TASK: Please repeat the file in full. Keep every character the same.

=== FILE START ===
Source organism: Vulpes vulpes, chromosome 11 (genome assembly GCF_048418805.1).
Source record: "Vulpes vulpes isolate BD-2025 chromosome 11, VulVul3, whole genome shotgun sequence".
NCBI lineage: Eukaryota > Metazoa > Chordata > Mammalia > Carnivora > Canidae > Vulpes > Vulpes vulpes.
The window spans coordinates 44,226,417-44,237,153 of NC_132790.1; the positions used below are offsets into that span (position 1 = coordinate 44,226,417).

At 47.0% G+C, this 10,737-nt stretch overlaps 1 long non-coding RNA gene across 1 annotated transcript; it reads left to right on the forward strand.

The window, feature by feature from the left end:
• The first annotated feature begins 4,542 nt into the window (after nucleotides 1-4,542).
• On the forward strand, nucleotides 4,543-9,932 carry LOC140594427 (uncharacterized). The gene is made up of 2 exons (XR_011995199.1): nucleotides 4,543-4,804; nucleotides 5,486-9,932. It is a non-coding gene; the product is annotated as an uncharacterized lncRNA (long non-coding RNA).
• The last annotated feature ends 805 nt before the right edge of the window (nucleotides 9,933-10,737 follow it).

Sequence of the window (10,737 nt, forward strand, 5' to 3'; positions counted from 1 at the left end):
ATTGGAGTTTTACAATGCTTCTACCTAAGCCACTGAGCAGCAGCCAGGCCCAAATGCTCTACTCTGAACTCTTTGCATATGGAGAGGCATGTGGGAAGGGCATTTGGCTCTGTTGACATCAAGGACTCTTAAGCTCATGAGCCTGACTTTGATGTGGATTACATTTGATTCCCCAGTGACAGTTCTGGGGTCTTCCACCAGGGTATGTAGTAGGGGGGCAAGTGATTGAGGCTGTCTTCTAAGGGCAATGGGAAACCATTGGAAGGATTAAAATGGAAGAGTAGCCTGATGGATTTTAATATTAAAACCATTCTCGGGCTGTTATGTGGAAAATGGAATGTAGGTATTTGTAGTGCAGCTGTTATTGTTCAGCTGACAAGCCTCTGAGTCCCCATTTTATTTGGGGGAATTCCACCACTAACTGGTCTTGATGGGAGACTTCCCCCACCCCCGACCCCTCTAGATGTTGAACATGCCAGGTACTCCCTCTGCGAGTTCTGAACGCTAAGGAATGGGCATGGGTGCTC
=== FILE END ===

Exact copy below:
Source organism: Vulpes vulpes, chromosome 11 (genome assembly GCF_048418805.1).
Source record: "Vulpes vulpes isolate BD-2025 chromosome 11, VulVul3, whole genome shotgun sequence".
NCBI lineage: Eukaryota > Metazoa > Chordata > Mammalia > Carnivora > Canidae > Vulpes > Vulpes vulpes.
The window spans coordinates 44,226,417-44,237,153 of NC_132790.1; the positions used below are offsets into that span (position 1 = coordinate 44,226,417).

At 47.0% G+C, this 10,737-nt stretch overlaps 1 long non-coding RNA gene across 1 annotated transcript; it reads left to right on the forward strand.

The window, feature by feature from the left end:
• The first annotated feature begins 4,542 nt into the window (after nucleotides 1-4,542).
• On the forward strand, nucleotides 4,543-9,932 carry LOC140594427 (uncharacterized). The gene is made up of 2 exons (XR_011995199.1): nucleotides 4,543-4,804; nucleotides 5,486-9,932. It is a non-coding gene; the product is annotated as an uncharacterized lncRNA (long non-coding RNA).
• The last annotated feature ends 805 nt before the right edge of the window (nucleotides 9,933-10,737 follow it).

Sequence of the window (10,737 nt, forward strand, 5' to 3'; positions counted from 1 at the left end):
ATTGGAGTTTTACAATGCTTCTACCTAAGCCACTGAGCAGCAGCCAGGCCCAAATGCTCTACTCTGAACTCTTTGCATATGGAGAGGCATGTGGGAAGGGCATTTGGCTCTGTTGACATCAAGGACTCTTAAGCTCATGAGCCTGACTTTGATGTGGATTACATTTGATTCCCCAGTGACAGTTCTGGGGTCTTCCACCAGGGTATGTAGTAGGGGGGCAAGTGATTGAGGCTGTCTTCTAAGGGCAATGGGAAACCATTGGAAGGATTAAAATGGAAGAGTAGCCTGATGGATTTTAATATTAAAACCATTCTCGGGCTGTTATGTGGAAAATGGAATGTAGGTATTTGTAGTGCAGCTGTTATTGTTCAGCTGACAAGCCTCTGAGTCCCCATTTTATTTGGGGGAATTCCACCACTAACTGGTCTTGATGGGAGACTTCCCCCACCCCCGACCCCTCTAGATGTTGAACATGCCAGGTACTCCCTCTGCGAGTTCTGAACGCTAAGGAATGGGCATGGGTGCTC